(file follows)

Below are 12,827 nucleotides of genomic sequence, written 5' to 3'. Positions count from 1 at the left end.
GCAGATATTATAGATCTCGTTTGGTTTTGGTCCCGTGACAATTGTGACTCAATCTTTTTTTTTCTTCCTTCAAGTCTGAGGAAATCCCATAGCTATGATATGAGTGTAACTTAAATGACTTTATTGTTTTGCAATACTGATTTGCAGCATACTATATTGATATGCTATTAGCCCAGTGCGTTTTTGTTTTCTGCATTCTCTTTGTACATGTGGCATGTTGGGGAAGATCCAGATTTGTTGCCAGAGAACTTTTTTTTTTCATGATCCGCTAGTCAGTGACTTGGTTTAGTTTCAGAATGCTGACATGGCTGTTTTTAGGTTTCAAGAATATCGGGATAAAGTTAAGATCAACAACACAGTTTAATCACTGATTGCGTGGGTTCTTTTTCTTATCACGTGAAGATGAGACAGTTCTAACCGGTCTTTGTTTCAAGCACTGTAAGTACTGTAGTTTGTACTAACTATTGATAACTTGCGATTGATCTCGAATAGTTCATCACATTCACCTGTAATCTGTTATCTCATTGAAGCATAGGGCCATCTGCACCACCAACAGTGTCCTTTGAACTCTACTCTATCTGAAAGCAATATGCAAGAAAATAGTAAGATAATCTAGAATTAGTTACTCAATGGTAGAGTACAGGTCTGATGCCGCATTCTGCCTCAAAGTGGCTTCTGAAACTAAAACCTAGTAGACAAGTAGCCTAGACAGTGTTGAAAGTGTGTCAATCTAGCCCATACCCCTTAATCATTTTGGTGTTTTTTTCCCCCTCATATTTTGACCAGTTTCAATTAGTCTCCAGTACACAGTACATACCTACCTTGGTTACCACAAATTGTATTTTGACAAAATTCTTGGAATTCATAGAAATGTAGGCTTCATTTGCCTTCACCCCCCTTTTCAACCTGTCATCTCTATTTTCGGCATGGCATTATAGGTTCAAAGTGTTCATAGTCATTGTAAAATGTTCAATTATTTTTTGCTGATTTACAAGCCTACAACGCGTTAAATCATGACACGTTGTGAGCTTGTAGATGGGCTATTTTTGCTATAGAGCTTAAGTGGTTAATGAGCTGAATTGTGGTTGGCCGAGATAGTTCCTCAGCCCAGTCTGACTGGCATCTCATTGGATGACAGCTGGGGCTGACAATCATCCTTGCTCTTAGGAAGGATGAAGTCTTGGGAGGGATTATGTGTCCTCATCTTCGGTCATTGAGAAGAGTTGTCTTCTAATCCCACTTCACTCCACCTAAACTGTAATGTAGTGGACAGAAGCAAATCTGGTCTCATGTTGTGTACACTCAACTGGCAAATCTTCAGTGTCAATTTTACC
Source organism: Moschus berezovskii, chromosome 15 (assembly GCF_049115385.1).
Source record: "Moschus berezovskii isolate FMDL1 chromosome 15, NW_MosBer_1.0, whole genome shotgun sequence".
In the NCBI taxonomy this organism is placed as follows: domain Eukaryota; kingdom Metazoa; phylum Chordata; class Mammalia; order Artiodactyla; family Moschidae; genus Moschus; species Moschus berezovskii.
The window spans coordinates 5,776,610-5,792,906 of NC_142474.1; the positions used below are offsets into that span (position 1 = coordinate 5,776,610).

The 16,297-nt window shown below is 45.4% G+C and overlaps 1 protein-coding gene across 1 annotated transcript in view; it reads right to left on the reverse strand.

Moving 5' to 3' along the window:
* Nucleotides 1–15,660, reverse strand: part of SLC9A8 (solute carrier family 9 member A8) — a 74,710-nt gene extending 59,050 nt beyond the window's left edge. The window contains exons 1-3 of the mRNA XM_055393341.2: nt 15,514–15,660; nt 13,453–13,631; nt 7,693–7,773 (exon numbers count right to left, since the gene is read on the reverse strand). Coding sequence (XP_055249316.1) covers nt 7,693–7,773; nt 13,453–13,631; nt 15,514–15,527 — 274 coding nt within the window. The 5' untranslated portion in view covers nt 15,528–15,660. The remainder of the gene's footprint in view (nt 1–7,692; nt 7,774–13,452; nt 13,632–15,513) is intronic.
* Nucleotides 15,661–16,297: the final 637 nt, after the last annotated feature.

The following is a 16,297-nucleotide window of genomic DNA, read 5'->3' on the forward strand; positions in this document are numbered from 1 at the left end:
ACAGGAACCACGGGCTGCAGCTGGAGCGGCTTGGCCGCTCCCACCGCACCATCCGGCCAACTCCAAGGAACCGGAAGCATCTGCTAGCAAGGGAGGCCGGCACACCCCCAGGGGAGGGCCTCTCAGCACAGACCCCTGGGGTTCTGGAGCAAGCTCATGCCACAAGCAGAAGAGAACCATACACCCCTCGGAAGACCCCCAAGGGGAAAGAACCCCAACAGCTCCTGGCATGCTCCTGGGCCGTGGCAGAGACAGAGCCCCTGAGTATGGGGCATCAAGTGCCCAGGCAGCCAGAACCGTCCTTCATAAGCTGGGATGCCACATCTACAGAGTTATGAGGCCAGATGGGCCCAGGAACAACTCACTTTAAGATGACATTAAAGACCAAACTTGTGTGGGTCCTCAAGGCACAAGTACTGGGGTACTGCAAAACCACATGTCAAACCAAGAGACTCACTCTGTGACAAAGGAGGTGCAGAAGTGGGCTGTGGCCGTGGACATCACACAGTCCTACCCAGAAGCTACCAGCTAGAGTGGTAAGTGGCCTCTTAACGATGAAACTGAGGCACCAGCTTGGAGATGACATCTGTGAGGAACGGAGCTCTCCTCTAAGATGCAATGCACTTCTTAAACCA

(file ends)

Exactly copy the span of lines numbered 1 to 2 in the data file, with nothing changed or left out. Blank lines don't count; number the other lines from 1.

Below are 12,827 nucleotides of genomic sequence, written 5' to 3'. Positions count from 1 at the left end.
GCAGATATTATAGATCTCGTTTGGTTTTGGTCCCGTGACAATTGTGACTCAATCTTTTTTTTTCTTCCTTCAAGTCTGAGGAAATCCCATAGCTATGATATGAGTGTAACTTAAATGACTTTATTGTTTTGCAATACTGATTTGCAGCATACTATATTGATATGCTATTAGCCCAGTGCGTTTTTGTTTTCTGCATTCTCTTTGTACATGTGGCATGTTGGGGAAGATCCAGATTTGTTGCCAGAGAACTTTTTTTTTTCATGATCCGCTAGTCAGTGACTTGGTTTAGTTTCAGAATGCTGACATGGCTGTTTTTAGGTTTCAAGAATATCGGGATAAAGTTAAGATCAACAACACAGTTTAATCACTGATTGCGTGGGTTCTTTTTCTTATCACGTGAAGATGAGACAGTTCTAACCGGTCTTTGTTTCAAGCACTGTAAGTACTGTAGTTTGTACTAACTATTGATAACTTGCGATTGATCTCGAATAGTTCATCACATTCACCTGTAATCTGTTATCTCATTGAAGCATAGGGCCATCTGCACCACCAACAGTGTCCTTTGAACTCTACTCTATCTGAAAGCAATATGCAAGAAAATAGTAAGATAATCTAGAATTAGTTACTCAATGGTAGAGTACAGGTCTGATGCCGCATTCTGCCTCAAAGTGGCTTCTGAAACTAAAACCTAGTAGACAAGTAGCCTAGACAGTGTTGAAAGTGTGTCAATCTAGCCCATACCCCTTAATCATTTTGGTGTTTTTTTCCCCCTCATATTTTGACCAGTTTCAATTAGTCTCCAGTACACAGTACATACCTACCTTGGTTACCACAAATTGTATTTTGACAAAATTCTTGGAATTCATAGAAATGTAGGCTTCATTTGCCTTCACCCCCCTTTTCAACCTGTCATCTCTATTTTCGGCATGGCATTATAGGTTCAAAGTGTTCATAGTCATTGTAAAATGTTCAATTATTTTTTGCTGATTTACAAGCCTACAACGCGTTAAATCATGACACGTTGTGAGCTTGTAGATGGGCTATTTTTGCTATAGAGCTTAAGTGGTTAATGAGCTGAATTGTGGTTGGCCGAGATAGTTCCTCAGCCCAGTCTGACTGGCATCTCATTGGATGACAGCTGGGGCTGACAATCATCCTTGCTCTTAGGAAGGATGAAGTCTTGGGAGGGATTATGTGTCCTCATCTTCGGTCATTGAGAAGAGTTGTCTTCTAATCCCACTTCACTCCACCTAAACTGTAATGTAGTGGACAGAAGCAAATCTGGTCTCATGTTGTGTACACTCAACTGGCAAATCTTCAGTGTCAATTTTACC